Life interrupted – 6

We are still here, and it’s not bad. Except for Zoom meetings, they can get in the bin. The rest I’m dealing with even if I’ve got a very naughty cat who keeps escaping and needs cuddles in the middle of the night. I’m not bored or lonely, although there are moments when I intensely miss people and how easy the world was before.

While we have been at home, autumn has turned the leaves to red, orange and yellow. This year, they seem to be more beautiful than usual, as though they are saying “see, here’s what we can do without you”. They are blowing away now as the winds from south are heavier and a little bit more chilly. Winter will soon be here.

Autumn always makes me think of John Keat’s Ode to Autumn. There’s a joyfulness and urgency about the poem as though all the good things in life will be no more once winter comes. And I’ve been thinking a lot about ripening, harvesting and letting die away what no longer serves, for obvious reasons.

I’m finding poetry has the vibe for where I’m at right now. Within those perfectly formed verses, they express the full range of human experience. Its hugely comforting to know that other people have the same feelings, survived terrible times and thrived in a new world.

They have also helped in clarifying my thoughts about the multiple ways the world was a bit stuffed in pre-pandemic life. I could write a long list but poets Sonya Renee Taylor and Tom Foolery Probably have done it for me.

Of course not everything was bad, there was heaps of stuff that was great. And I was a happy functioning adult, with a good life and everything I needed. But life was becoming more and more constricted, like a tie being pulled tighter and tighter until you can’t breathe.

There was always so much to do – housework, job, church, garden, keep up with professional literature, meet friends, exercise, eat well, contribute to society and on and on. Life began to seem like a series of chores; weekends left me feeling overwhelmed with the all jobs I needed to get done, enjoyable things often lost their shine. I was tired all the time, regularly needing two hour naps on the weekend to even function.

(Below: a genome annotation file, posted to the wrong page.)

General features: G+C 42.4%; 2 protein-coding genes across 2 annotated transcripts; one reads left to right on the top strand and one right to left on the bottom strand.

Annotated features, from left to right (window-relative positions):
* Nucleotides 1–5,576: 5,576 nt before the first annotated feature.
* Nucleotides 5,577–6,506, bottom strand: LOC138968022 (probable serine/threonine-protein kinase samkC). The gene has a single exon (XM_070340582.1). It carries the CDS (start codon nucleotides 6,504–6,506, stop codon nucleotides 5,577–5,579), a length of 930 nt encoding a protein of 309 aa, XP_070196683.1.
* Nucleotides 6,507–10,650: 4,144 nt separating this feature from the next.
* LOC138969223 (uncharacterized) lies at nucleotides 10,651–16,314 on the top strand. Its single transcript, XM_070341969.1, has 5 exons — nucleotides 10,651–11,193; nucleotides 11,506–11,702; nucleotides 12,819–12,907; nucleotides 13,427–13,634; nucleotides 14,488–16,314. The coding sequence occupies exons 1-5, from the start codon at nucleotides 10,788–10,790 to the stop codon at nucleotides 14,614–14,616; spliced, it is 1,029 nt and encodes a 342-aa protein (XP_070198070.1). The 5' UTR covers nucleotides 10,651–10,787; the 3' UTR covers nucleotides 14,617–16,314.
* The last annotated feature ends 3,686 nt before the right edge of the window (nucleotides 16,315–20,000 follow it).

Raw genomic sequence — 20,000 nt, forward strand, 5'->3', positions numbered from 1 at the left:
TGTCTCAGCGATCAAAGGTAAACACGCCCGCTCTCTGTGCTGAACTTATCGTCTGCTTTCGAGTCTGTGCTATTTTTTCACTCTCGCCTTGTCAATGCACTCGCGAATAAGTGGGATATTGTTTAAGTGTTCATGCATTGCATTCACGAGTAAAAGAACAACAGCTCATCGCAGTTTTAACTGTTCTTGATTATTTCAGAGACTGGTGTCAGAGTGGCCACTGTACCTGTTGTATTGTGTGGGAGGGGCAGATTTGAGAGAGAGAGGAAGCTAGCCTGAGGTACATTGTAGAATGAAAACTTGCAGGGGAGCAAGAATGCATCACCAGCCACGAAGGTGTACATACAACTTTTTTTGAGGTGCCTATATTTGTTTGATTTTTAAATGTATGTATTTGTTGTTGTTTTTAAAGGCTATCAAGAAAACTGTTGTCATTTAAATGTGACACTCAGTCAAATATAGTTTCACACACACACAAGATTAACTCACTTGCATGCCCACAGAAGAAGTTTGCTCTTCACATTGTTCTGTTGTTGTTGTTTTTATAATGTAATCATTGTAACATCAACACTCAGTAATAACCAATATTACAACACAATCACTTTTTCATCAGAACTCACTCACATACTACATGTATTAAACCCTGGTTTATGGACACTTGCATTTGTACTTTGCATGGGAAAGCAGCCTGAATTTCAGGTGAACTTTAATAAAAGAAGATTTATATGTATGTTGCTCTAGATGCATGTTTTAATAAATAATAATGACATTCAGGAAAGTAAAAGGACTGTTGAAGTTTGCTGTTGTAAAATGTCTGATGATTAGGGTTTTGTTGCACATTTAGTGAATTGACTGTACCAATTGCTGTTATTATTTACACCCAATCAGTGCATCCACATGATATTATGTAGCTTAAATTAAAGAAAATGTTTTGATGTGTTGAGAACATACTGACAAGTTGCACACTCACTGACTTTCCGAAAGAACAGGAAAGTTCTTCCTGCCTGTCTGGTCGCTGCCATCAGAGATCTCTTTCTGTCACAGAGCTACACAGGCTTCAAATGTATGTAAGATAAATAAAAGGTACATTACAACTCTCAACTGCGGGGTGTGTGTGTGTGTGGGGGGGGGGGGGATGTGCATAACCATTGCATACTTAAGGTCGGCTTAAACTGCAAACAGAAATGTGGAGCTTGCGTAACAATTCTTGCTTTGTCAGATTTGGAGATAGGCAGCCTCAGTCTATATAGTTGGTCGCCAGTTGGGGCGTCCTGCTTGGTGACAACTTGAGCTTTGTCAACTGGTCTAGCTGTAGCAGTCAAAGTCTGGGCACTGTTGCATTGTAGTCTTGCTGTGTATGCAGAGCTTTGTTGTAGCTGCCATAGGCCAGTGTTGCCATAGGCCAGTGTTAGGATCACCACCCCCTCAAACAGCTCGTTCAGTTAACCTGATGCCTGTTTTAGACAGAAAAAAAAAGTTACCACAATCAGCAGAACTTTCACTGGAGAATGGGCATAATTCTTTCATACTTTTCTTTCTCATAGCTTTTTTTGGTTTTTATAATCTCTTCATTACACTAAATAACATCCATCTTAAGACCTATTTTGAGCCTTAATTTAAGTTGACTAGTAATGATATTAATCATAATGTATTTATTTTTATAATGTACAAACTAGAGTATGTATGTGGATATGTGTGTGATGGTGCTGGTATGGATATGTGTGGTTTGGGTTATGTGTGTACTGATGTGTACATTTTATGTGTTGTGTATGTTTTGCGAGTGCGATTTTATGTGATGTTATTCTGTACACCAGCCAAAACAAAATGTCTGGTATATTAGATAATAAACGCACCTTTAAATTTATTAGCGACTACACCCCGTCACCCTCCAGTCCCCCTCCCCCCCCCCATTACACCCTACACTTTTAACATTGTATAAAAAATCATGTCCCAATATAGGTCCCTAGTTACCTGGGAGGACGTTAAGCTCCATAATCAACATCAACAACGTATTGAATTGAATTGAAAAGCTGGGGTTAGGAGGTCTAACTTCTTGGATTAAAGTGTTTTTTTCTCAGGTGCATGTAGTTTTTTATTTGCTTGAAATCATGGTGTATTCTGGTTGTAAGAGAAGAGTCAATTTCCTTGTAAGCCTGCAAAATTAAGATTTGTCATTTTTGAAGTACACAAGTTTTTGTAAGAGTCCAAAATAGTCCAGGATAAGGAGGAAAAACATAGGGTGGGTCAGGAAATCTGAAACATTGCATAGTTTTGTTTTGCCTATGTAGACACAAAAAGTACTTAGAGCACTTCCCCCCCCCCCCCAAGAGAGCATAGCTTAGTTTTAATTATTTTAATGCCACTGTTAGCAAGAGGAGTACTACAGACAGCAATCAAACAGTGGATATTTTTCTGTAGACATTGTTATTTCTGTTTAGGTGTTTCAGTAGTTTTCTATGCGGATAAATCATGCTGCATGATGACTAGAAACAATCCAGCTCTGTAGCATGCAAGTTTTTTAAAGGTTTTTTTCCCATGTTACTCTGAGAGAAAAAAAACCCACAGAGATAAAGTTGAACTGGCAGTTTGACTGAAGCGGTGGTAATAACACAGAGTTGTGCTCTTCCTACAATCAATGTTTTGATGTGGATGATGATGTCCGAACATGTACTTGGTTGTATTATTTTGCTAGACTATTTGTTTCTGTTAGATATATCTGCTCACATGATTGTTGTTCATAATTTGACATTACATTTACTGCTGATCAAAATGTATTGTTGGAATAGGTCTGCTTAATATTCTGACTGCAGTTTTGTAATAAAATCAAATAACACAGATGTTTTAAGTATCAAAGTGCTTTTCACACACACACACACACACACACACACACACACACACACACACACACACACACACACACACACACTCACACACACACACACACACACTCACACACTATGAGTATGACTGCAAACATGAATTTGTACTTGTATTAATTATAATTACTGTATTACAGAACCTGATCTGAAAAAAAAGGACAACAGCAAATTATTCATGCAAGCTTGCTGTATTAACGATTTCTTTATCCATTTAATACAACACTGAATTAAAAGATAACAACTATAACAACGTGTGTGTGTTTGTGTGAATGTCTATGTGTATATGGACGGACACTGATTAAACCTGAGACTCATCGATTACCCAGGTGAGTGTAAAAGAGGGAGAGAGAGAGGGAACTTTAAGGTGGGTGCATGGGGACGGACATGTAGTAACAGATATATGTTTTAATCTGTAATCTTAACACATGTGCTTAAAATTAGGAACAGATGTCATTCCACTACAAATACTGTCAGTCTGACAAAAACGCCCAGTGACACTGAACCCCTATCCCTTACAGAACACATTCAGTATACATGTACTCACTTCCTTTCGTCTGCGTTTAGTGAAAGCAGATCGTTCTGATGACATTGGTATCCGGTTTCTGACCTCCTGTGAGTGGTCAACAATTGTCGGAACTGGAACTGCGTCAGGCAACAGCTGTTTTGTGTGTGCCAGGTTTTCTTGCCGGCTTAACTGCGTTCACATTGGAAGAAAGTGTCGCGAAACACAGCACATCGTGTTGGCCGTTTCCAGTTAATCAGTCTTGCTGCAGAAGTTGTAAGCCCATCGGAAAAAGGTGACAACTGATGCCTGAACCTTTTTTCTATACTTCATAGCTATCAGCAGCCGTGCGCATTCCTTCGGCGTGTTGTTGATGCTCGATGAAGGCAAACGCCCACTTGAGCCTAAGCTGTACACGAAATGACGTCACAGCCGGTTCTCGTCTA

I don’t want to go back to that life.

Nor the world that was full of greed and lobbyists; where ideology was more important than science, where we lock up refugees and don’t support the most vulnerable in our community. That messed up world where we were divided and didn’t realise we all needed each other.

I’ve spent a lot of the thinking about what I want my post-pandemic life to look like. It’s not a world of an hour plus twice daily commutes, or the rigidity of a 9-5 life. In my new world, there’s time to make a pot of tea in the mornings, lie on my lawn in the sun and contemplate the world.

But in a larger sense, for the world to be different, it means I need to be different too. You need to be in the world, the way you want the world to be. Though I’m just one person in six billion, collectively we are the world and all our choices ripple outwards.

Being different, will require deep and perhaps painful examination of choices, thinking and actions, though it’s not about blame or guilt. It comes from a place of acceptance that as a human you are flawed, that you may have a privilege denied others and trying to understand that and yourself, so you can do better.